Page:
I watched clips of Manny Pacquiao train like I read a heavyweight
book- carefully reading in between the lines, attempting to string
facts altogether to finally see the bigger picture. While most have
been blinded by the Filipino's whirling hand speed the first thing I
focused on for quite a while, again and again, was his legs 'cause
that's what's needed to win this fight against a ring general like the
unbeaten American, Chris Algieri.
The more I think of it, the more I am convinced that Chris Algieri
cannot fight any other way even if he had wanted to. I asked a friend
of mine, Luis Collazo, a former WBA Welterweight champion boxer who
lost to Amir Khan last May, who roots for Algieri to win, and he
confirmed my suspicions. Both boxers are from New York and have
trained together. Christopher Mark Algieri aka "The King of New York"
lacks punching power. He uses his height and reach advantage, moves
and sets things up nicely and lures opponents to come in. His Master's
Degree may not help in a fight, as coach Freddie Roach says, but being
I closed my eyes to focus on sound. No matter what people say or what
you might have read elsewhere you can tell it for yourself. From
Pacquiao's cardiovascular system that transports through his veins
this mythical fuel that finally erupts in compact throbs as his gloves
hit the bag; the heavy rapidity and power with only subtle breaks, the
angles of the sounds and bass for a tactical span. Without sight you
can tell Manny Pacquiao still loves his main sport in a heartbeat.
That has always been my main concern to watch him train.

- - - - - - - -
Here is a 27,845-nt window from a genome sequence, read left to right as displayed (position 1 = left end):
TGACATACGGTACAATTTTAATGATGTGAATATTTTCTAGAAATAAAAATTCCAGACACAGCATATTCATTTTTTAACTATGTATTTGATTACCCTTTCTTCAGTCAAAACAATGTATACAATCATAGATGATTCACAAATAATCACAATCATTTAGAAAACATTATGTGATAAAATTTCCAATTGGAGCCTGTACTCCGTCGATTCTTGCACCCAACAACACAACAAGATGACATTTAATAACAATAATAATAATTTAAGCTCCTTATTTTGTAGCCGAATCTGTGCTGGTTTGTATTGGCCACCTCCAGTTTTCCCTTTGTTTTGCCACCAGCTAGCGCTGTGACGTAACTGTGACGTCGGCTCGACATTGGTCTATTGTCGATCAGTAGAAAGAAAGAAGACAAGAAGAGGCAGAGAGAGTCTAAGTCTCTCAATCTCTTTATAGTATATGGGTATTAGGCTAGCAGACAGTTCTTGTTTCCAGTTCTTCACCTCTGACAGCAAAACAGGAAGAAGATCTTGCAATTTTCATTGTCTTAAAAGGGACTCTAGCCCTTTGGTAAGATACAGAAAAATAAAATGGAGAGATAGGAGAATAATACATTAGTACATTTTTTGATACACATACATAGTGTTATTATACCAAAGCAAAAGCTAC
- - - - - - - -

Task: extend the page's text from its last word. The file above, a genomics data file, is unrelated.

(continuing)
Manny Pacquiao needs this deep source of energy to propel his legs and
catch up with a constantly moving target. First, he needs to deal with
the long jabs, which he usually does with head movement and slips.
Most of the time he likes to go under it, as with Dela Hoya, which
would be a smart thing to do for a short visit to the mid section
before rising up for hook. None of these things are possible without
powerful legwork. Algieri has a habit of halting when defending
against body shots and Pacquiao is most likely to capitalize on this.
Algieri is not as slippery as he thinks he is and is considerably
easier to trap in a corner with feints, despite the constant movement.
I reckon Pacquiao will eventually knock him out late in the fight.
In such a brutal and inherently violent sport, what makes Chris
Algieri dangerous is beyond physicality. He understands his weaknesses
and must have learned invaluable lessons after his victory over
Provodnikov. He knows that if he fights Pacquiao toe-to-toe he is
going to be obliterated. He understands his weaknesses and most
importantly he accepts and addresses it, and I won't bet on him doing
anything foolish in the ring. One has to be very consistent and
aggressive in breaking a man who knows his place. "I always root for
underdogs." Says Collazo. "But he's true to his craft and it is rare
if he changes his fighting plan. Just got to let Pacman come in and
pick his shots."
Follow Mark through http://twitter.com/markfvillanueva